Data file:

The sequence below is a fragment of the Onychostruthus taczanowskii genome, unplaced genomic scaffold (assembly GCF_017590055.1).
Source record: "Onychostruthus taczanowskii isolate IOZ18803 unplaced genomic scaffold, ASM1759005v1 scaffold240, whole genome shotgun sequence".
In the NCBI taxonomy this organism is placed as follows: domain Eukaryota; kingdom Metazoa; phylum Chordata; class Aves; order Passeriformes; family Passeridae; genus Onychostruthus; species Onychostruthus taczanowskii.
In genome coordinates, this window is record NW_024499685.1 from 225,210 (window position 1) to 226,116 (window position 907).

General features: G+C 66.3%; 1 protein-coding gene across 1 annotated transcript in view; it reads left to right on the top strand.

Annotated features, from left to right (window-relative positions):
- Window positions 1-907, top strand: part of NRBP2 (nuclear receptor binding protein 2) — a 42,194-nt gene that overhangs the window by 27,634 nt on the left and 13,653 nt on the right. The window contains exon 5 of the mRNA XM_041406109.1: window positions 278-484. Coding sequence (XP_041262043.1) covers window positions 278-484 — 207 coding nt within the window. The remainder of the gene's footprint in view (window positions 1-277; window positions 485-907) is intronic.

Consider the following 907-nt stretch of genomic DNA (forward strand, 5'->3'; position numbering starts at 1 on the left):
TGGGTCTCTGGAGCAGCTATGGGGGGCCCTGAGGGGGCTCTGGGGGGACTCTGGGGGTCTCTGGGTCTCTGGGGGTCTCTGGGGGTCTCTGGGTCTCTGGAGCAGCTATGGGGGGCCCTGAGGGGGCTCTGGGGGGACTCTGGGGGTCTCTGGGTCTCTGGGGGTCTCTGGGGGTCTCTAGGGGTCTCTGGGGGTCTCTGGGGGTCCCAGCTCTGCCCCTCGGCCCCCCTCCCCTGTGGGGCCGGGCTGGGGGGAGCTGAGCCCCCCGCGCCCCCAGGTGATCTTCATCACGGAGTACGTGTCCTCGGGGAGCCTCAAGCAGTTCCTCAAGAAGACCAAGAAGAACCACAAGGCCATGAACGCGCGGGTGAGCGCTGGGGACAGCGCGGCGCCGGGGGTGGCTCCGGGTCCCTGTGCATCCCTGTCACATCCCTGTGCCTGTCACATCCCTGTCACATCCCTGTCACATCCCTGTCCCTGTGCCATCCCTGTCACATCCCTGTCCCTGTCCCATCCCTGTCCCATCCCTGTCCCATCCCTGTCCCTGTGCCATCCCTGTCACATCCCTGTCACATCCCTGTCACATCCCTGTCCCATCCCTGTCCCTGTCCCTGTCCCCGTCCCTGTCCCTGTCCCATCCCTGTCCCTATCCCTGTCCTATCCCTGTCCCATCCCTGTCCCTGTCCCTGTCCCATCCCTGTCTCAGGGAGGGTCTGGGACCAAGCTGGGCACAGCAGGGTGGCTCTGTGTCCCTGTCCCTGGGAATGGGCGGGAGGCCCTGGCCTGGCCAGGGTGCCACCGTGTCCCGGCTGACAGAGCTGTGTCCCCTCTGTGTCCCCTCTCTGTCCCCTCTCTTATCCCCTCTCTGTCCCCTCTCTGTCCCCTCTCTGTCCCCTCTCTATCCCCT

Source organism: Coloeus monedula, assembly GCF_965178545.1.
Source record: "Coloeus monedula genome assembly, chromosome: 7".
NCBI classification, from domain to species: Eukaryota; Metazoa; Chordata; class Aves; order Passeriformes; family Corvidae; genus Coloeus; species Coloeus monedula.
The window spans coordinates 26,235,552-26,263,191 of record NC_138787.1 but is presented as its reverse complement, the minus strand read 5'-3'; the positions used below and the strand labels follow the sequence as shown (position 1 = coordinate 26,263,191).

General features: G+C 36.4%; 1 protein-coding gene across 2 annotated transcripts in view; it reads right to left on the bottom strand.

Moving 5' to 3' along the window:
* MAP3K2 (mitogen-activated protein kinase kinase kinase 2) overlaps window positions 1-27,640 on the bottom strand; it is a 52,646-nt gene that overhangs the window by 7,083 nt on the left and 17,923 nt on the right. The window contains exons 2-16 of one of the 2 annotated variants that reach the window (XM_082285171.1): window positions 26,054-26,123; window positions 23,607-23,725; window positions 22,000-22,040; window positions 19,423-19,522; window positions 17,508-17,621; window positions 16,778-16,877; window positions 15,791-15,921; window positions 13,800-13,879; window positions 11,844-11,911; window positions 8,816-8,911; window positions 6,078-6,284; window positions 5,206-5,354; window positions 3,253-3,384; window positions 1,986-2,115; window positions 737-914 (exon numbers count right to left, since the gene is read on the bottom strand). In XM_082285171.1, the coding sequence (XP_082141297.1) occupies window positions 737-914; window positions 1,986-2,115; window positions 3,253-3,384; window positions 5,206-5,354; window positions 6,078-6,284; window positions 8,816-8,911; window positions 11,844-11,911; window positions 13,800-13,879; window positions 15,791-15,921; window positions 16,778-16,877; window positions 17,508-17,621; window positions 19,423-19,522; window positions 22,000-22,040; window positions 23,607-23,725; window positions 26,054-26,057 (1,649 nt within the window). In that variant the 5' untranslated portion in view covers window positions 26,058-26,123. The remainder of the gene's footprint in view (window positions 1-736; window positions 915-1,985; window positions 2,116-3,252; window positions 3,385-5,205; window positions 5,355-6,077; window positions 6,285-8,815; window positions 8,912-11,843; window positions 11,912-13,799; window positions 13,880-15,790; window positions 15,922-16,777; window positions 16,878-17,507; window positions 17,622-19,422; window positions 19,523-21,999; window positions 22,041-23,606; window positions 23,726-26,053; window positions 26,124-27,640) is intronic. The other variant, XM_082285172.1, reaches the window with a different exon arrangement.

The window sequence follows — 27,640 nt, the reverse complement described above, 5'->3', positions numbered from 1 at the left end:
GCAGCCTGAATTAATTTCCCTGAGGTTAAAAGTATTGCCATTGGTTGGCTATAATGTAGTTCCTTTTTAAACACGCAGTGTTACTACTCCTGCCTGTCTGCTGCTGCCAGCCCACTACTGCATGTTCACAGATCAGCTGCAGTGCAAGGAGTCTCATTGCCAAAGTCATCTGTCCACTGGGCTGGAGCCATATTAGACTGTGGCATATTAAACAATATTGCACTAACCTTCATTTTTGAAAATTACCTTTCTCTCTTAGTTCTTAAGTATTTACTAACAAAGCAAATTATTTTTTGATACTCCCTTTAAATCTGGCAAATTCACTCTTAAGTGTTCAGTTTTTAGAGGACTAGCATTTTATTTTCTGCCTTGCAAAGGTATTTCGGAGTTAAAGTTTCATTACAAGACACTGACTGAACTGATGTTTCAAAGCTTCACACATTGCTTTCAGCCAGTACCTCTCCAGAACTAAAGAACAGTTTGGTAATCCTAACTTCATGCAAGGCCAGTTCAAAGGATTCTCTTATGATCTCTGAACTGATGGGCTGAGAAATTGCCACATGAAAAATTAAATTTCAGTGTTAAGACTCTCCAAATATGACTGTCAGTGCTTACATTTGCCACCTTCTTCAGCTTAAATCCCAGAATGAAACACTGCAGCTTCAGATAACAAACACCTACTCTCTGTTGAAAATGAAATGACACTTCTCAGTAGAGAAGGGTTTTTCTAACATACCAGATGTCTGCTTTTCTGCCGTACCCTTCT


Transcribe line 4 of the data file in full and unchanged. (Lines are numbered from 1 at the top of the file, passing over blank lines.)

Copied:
In genome coordinates, this window is record NW_024499685.1 from 225,210 (window position 1) to 226,116 (window position 907).